Calculate the entropy of both (left and right) children node SSF and F, respectively.

The entropy of node F = 0 (Note: 0 because all are from the same class)

The entropy of node SSF:

P(Slow) = 2/3 = 0.334

P(Fast) = 1/3 = 0.334

So, Entropy of node SSF = -{0.667 log2 (0.667) + 0.334 log2(0.334)}

= -{-0.38 + (-0.52)} = 0.9

The information gain of grade from the equation = 1–0.675 = 0.325

The range of entropy lies between 0 to 1.

# Gini

Like entropy, the Gini index is also a type of criterion in decision trees that serves to calculate information gain. Information gain is used by the decision tree to split a node. Gini measures the impurity of a node.

The range of Gini lies between 0 to 0.5. Gini impurity is better compared to entropy for selecting the best features [3].

The equation of the Gini index to measure impurity:

The split criterion in Gini index:

• It assumes that there exist several possible split values for each attribute.
• All attributes are assumed continuous-valued
• It can be modified for the categorical attributes.

# Overfitting in Decision Tree Learning

Overfitting is a severe problem in machine learning that leads to the worst performance issue in the model. Similarly, the decision tree can also face the problem of overfitting due to the issues below:

• If the decision tree grows too far.
• If the number of instances in the decision tree gets smaller as the tree is built.

We use pruning to avoid overfitting in decision trees.

# Pruning

Pruning is the process of adjusting the decision tree to minimize misclassification errors. It is the inverse of splitting.

There are two ways to perform Pruning:

• Pre-pruning.
• Post-pruning.

It Identifies and removes branches that reflect noise or outliers.

## Complete Tree

A complete tree indicates the stopping pattern for the tree. It follows the steps below:

• If all the records belong to the same class, then stop expanding a node.
• If all the records have the same attribute values, then stop expanding a node.

## Pre-pruning

In the pre-pruning approach, the tree does not grow entirely. It follows the early stopping rule. It follows the below steps:

• Stops the algorithm before it becomes a fully-grown tree.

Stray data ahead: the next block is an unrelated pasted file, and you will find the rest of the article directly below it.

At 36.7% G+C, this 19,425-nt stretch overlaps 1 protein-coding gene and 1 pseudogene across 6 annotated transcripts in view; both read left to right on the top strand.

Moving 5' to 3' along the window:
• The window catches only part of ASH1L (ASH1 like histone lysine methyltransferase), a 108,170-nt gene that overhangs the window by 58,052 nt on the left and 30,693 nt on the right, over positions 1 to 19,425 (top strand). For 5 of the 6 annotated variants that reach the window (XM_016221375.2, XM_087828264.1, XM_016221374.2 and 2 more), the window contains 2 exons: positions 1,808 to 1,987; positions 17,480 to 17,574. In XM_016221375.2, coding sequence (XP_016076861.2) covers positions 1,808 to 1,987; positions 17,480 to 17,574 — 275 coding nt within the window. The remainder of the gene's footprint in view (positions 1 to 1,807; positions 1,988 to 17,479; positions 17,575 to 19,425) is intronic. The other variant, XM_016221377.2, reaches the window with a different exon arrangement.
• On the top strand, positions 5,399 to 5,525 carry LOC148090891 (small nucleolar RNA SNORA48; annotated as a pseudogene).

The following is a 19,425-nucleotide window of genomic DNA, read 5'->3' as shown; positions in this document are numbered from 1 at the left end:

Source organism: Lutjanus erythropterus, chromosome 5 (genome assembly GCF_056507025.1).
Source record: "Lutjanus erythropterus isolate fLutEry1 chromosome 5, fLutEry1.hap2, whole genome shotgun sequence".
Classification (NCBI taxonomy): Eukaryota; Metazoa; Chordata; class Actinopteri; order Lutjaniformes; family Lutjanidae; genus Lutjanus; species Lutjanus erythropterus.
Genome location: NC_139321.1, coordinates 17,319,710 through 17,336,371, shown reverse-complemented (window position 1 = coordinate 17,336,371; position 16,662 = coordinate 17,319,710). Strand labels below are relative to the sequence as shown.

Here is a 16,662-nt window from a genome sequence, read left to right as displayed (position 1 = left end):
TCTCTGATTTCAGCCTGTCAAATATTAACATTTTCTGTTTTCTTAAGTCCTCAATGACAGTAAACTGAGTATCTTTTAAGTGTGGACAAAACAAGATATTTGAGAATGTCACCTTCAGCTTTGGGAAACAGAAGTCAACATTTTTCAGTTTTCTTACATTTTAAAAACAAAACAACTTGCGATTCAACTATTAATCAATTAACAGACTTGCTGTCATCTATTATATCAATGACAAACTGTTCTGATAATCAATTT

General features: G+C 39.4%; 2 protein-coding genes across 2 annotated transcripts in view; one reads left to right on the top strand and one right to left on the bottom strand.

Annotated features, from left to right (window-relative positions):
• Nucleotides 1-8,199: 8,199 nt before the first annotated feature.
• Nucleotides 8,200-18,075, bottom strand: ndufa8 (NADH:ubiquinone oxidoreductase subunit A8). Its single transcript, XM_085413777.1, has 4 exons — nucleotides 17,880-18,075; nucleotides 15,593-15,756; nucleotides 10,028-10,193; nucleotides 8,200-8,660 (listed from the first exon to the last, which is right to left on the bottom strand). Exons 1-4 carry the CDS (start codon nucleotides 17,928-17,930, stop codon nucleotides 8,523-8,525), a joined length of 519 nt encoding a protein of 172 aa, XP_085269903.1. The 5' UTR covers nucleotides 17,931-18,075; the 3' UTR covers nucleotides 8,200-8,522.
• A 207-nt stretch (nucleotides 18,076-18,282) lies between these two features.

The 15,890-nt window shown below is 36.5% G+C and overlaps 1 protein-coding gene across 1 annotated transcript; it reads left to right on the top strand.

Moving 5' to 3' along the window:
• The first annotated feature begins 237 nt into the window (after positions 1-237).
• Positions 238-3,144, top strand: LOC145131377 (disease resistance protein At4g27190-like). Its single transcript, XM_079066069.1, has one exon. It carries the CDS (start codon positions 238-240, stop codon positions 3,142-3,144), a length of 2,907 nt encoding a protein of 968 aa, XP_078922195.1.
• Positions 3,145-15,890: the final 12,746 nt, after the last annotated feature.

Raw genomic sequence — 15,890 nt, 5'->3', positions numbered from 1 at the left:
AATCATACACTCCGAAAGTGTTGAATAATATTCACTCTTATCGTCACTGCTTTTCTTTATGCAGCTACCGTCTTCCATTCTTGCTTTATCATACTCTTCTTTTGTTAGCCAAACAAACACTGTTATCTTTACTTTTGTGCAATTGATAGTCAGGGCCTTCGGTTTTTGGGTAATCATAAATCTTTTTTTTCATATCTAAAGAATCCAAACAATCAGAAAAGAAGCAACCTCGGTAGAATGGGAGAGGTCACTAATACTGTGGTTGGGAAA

• Stops if all instances belong to the same class.
• Stops if all attribute values are the same.

## Post-pruning

Post-pruning is the most popular approach in the decision tree to avoid overfitting. It essentially solves the issue of overfitting by following the below steps:

• Completly grow the decision tree.
• Follow the bottom-up approach to trim the nodes of the decision tree.
• If the error of generalization improves after the trimming of nodes, replace the sub-tree with a leaf node.
• In a sub-tree, the class label of the leaf node is determined by the majority class.

• It is very cheap to build.
• It gives outstanding accuracy.
• It is very fast in the classification of “unknown” records.
• It is straightforward to interpret for the small-sized trees.
• It can handle both continuous and symbolic attributes.
• It has an acceptable performance on noisy data.

• There can be a system memory issue because data needs to fit in the memory.
• It requires to retrain if new data comes.
• It has the problem of axis-parallel decision boundaries.

# Code Implementation

For this example, we will be using the Iris dataset. Here we show the code implementation of a decision tree step by step:

Import necessary libraries:

`import numpy as np import pandas as pd import matplotlib.pyplot as pltimport seaborn as snsfrom sklearn import tree%matplotlib inline`

`data = pd.read_csv('Iris.csv')data`

The shape of Iris data:

`data.shape`

Column names of the Iris dataset:

`col_names = ['id', 'sepal_length', 'sepal_width', 'petal_length', 'petal_width', 'species']data.columns = col_namescol_names`

Columns of the Iris dataset

Drop the “id” column from the dataset:

`data = data.drop(['id'], axis=1)`

Check the head of the Iris dataset: